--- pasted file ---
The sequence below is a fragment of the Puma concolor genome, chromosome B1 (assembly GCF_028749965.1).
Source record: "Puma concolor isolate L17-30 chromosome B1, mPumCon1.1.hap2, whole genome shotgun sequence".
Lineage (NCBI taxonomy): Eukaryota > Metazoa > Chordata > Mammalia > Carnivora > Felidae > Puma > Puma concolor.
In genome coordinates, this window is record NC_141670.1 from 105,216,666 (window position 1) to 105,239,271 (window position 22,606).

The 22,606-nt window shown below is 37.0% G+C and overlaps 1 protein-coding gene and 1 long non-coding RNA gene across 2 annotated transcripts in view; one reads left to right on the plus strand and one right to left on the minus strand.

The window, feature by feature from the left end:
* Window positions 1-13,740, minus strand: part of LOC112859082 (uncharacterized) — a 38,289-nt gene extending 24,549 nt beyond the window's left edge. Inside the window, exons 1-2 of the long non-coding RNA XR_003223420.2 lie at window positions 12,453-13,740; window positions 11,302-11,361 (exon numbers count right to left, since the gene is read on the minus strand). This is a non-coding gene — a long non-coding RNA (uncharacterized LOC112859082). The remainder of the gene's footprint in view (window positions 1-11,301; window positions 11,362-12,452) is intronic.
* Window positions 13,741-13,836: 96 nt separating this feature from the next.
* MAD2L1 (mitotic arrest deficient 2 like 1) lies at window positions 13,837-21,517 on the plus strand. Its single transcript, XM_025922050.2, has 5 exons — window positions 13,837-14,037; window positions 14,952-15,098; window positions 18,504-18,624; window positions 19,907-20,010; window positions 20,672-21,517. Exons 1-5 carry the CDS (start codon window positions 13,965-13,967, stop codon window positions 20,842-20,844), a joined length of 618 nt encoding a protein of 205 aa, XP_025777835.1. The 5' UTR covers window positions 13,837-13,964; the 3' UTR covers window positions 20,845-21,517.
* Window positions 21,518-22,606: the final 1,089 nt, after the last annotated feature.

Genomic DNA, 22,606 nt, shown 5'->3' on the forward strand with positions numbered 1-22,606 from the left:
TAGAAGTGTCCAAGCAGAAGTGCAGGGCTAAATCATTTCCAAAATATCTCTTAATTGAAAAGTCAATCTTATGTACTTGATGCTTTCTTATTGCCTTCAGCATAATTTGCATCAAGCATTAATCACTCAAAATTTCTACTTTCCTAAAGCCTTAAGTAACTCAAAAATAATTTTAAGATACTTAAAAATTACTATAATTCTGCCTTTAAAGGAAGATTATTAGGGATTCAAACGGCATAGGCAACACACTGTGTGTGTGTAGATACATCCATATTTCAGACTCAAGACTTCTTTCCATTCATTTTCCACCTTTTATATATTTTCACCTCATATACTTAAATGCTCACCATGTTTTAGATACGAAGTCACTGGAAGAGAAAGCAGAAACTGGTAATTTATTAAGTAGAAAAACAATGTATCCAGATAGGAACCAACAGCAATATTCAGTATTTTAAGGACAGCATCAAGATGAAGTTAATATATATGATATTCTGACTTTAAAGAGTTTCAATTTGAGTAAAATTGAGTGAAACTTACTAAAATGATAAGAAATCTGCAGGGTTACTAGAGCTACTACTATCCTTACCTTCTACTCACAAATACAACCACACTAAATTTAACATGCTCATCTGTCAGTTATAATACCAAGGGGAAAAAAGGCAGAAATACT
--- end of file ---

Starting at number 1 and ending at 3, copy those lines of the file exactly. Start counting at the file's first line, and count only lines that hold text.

The sequence below is a fragment of the Puma concolor genome, chromosome B1 (assembly GCF_028749965.1).
Source record: "Puma concolor isolate L17-30 chromosome B1, mPumCon1.1.hap2, whole genome shotgun sequence".
Lineage (NCBI taxonomy): Eukaryota > Metazoa > Chordata > Mammalia > Carnivora > Felidae > Puma > Puma concolor.